With a large terrace attached to the gallery and the restaurant, Airspace has been able to put on a range of events. "We want to appeal to all five senses and touch base with everything a person needs," says Vagani. They've also held yoga sessions, outdoor film screenings, live music performances, barbecues and small bazaars showcasing the work and products of other southside businesses.
Although MUM is a lot smaller, its focus on health has led it to host yoga workshops occasionally. "Yoga is closely tied to our philosophy of all things natural and good for the body, but so far they've been done as one-off events. Hopefully, in the future, we might get the chance to make it a regular thing," says So.
Artichoke is focused on healthy eating. Vagani herself is a long-time vegan. "We're not 100 per cent vegetarian because we need to cater to people who come with the vegetarians, too," says Bardallini.
Setting up a kitchen in an industrial building can be difficult, but for Artichoke it has been relatively easy, as the space used to be the canteen for the workers in the building. The terrace also houses an outdoor pizza oven.
For many southside restaurants, spaces with high ceilings lend themselves to raw industrial aesthetics, and upcycled materials and minimally processed surfaces feature heavily in the decor. The benches at MUM were reclaimed from a church and the feature wall is made from scrap wood. At Artichoke, the outdoor sofas were repurposed from wooden pallets.
The unconventional decor, non-mainstream art and novel food offerings serve to make a statement. "What we do shows that living well doesn't have to mean living luxuriously or glamorously. We're concerned about health inside and out - food and feelings" says So.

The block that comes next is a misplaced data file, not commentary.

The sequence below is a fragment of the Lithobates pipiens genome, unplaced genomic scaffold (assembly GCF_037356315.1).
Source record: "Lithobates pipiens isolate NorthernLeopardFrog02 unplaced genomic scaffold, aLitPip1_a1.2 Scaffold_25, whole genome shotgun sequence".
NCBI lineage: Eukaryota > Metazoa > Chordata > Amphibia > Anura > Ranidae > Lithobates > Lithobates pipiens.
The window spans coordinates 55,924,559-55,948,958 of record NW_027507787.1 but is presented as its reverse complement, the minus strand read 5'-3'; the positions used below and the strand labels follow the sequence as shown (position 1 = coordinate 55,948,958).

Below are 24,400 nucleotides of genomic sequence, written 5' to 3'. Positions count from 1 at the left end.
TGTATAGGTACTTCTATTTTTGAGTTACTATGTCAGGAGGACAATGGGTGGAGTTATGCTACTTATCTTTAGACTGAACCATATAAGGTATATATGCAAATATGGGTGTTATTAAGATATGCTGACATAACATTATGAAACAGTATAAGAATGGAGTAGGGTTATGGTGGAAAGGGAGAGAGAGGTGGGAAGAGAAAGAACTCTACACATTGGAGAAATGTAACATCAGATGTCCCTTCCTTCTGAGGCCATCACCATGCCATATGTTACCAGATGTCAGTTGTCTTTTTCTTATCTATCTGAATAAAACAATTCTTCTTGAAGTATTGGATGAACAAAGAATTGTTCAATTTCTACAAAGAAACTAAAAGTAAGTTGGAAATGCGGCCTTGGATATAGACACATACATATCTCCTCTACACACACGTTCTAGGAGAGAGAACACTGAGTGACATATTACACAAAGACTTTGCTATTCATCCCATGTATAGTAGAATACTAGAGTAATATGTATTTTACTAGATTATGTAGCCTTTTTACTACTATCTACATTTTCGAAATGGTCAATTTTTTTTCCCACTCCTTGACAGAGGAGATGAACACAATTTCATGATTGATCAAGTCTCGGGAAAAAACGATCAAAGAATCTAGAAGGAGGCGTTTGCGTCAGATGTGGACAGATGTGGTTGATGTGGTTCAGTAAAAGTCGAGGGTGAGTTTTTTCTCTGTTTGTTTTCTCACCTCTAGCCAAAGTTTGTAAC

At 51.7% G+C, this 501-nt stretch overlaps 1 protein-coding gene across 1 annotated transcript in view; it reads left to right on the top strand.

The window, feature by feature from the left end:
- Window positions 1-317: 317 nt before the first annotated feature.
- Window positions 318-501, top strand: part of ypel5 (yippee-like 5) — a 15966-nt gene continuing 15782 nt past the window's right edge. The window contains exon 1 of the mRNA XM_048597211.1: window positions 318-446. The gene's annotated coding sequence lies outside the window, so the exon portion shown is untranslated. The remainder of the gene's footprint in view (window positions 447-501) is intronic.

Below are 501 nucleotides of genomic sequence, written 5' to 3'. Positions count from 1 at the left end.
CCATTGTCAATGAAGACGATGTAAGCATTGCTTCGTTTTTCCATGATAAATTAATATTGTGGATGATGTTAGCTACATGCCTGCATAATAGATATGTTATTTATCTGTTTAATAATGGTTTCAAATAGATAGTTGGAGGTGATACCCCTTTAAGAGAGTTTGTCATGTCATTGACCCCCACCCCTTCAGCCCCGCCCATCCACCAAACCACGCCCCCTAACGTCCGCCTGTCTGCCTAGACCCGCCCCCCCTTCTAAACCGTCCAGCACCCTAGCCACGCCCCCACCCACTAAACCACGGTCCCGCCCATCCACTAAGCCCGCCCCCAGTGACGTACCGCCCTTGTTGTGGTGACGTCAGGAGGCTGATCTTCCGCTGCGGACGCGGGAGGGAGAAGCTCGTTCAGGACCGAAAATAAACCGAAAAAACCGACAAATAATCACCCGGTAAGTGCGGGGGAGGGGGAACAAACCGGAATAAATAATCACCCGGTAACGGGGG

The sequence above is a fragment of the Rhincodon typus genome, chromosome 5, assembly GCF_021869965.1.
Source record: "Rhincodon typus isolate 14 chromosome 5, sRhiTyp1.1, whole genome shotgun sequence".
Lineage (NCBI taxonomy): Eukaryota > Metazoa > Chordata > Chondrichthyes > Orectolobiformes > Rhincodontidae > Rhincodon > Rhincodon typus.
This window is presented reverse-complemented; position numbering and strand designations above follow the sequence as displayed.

Vagani says, "We want to show people that there are these options in Hong Kong, and you can have a different lifestyle here."
Southside dining - where to eat in Aberdeen and Ap Lei Chau
MUM Veggie + Coffee + Sweet
Shop G07, One Island South, 2 Heung Yip Road, Wong Chuk Hang, Aberdeen, tel: 2115 3348 Open: Sun-Fri 9am-5pm
Shop 311, 3/F Harbour Industrial Centre, 10 Lee Hing Street, Ap Lei Chau, tel: 9684 9964 Open: Wed-Sun 11am-11pm
The Butchers Club Deli
16/F Shui Ki Industrial Building, 18 Wong Chuk Hang Road, Aberdeen, tel: 2884 0768 Open: Mon-Sat 11am-5pm, 7pm until late (reservations only)
22/F Kwai Bo Industrial Building, 40 Wong Chuk Hang Road, Aberdeen, tel: 2580 0919 (reservations only at dinner)
Chef Studio by Eddy
Shop 5B Kwai Bo Industrial Building, 40 Wong Chuk Hang Road, Aberdeen, tel: 3104 4664 (reservations only)
Reservation only. firstname.lastname@example.org
4/F 44 Wong Chuk Hang Road, Aberdeen, tel: 2580 0663 (reservations only)
On a boat in the Aberdeen typhoon shelter, tel: 6077 5964 (reservations only; email@example.com)
7/F BT Centre, 23 Wong Chuk Hang Road, Aberdeen, tel: 2677 7808 Open: 9am-7pm
13C Sun Ying Industrial Centre, 9 Tin Wan Close, Tin Wan, Aberdeen, tel: 2552 8281 (reservations only)